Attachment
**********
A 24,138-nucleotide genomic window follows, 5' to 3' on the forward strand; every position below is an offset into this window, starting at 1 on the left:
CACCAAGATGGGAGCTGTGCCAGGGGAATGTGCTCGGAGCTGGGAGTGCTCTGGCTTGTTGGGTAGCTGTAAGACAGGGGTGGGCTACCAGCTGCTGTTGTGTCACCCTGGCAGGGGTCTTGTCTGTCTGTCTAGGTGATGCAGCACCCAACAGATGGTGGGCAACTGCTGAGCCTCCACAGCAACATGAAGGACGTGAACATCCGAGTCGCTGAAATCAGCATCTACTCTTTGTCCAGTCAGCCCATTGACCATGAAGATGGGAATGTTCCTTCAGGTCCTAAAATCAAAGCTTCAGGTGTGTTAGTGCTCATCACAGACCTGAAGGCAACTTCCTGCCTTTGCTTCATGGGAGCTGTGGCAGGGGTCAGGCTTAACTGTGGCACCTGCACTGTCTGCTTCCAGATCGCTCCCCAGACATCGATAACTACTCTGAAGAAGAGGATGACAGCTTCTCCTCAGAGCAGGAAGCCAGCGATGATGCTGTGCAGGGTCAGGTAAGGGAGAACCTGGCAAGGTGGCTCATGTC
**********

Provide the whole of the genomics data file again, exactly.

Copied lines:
A 24,138-nucleotide genomic window follows, 5' to 3' on the forward strand; every position below is an offset into this window, starting at 1 on the left:
CACCAAGATGGGAGCTGTGCCAGGGGAATGTGCTCGGAGCTGGGAGTGCTCTGGCTTGTTGGGTAGCTGTAAGACAGGGGTGGGCTACCAGCTGCTGTTGTGTCACCCTGGCAGGGGTCTTGTCTGTCTGTCTAGGTGATGCAGCACCCAACAGATGGTGGGCAACTGCTGAGCCTCCACAGCAACATGAAGGACGTGAACATCCGAGTCGCTGAAATCAGCATCTACTCTTTGTCCAGTCAGCCCATTGACCATGAAGATGGGAATGTTCCTTCAGGTCCTAAAATCAAAGCTTCAGGTGTGTTAGTGCTCATCACAGACCTGAAGGCAACTTCCTGCCTTTGCTTCATGGGAGCTGTGGCAGGGGTCAGGCTTAACTGTGGCACCTGCACTGTCTGCTTCCAGATCGCTCCCCAGACATCGATAACTACTCTGAAGAAGAGGATGACAGCTTCTCCTCAGAGCAGGAAGCCAGCGATGATGCTGTGCAGGGTCAGGTAAGGGAGAACCTGGCAAGGTGGCTCATGTC